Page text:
Allogeneic bone marrow transplantation (aBMT; i.e., a bone marrow transplantation whereby the donor is not genetically related to the recipient) is still the only potential cure for MDS patients. However, an aBMT may cause serious complications, some of which may result in death. In other cases, MDS will come back. The aim of this study was to identify patient characteristics that would predict survival in MDS patients after an aBMT.
A retrospective study (i.e., a study in which patient’s disease characteristics and history are investigated going back in time) showed that of the many parameters tested, the following were associated with inferior survival: chromosomal abnormalities that would classify as high risk in the “Revised International Prognostic Scoring” systems, poor to very poor scores in that same scoring system, therapy-related MDS (i.e., MDS that is associated with prior anti-cancer treatments) and the presence of a monosomal karyotype-a certain type of chromosomal abnormality - normally, every human cell contains 22 pairs of non-sex chromosomes and one pair of sex chromosomes (the X and Y chromosomes) but in a monosomal karyotype there are at least two non-sex chromosomal pairs that have lost one member of the pair, or there is one chromosome that consists of only one copy but is combined with structural changes in another chromosome.) Associated with superior survival was the presence of chronic Graft versus Host Disease, a chronic condition whereby donor cells elicit a certain immune response against the cells of the host.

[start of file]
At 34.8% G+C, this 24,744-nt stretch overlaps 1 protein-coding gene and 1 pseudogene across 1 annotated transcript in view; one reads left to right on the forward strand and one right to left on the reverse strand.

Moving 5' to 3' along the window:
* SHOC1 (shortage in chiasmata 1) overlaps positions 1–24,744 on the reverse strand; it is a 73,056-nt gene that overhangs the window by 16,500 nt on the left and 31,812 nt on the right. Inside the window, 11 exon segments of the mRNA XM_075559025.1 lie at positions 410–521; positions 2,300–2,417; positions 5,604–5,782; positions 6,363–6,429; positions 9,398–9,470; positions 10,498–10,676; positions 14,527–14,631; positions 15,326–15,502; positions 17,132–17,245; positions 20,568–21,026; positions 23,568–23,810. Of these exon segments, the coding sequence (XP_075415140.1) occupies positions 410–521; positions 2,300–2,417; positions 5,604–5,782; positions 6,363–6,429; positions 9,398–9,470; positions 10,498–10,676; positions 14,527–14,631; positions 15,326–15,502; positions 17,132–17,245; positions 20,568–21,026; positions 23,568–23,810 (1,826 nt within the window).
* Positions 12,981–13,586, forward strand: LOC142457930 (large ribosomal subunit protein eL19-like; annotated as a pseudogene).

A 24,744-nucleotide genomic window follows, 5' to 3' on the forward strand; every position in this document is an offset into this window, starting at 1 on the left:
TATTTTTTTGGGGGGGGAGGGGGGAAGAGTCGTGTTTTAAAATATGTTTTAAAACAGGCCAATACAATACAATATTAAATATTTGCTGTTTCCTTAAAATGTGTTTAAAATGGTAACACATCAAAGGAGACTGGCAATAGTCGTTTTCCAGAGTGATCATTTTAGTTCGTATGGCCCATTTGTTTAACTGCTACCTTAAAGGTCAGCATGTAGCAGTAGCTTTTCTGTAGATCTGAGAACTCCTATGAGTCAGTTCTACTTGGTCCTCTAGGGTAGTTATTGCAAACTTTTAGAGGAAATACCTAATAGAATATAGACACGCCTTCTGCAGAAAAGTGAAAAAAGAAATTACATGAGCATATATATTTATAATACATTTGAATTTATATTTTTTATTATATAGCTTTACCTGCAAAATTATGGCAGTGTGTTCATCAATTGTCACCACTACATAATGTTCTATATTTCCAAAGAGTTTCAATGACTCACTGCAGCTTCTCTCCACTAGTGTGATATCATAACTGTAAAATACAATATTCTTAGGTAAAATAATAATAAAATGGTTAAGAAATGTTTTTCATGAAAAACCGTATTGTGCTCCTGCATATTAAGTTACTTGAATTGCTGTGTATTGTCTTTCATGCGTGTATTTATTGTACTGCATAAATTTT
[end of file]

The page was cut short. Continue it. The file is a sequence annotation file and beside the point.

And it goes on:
Research presented at the European Hematology Assocation annual meeting on treatment of therapy-related MDS and prediction of outcomes after stem cell transplantation for MDS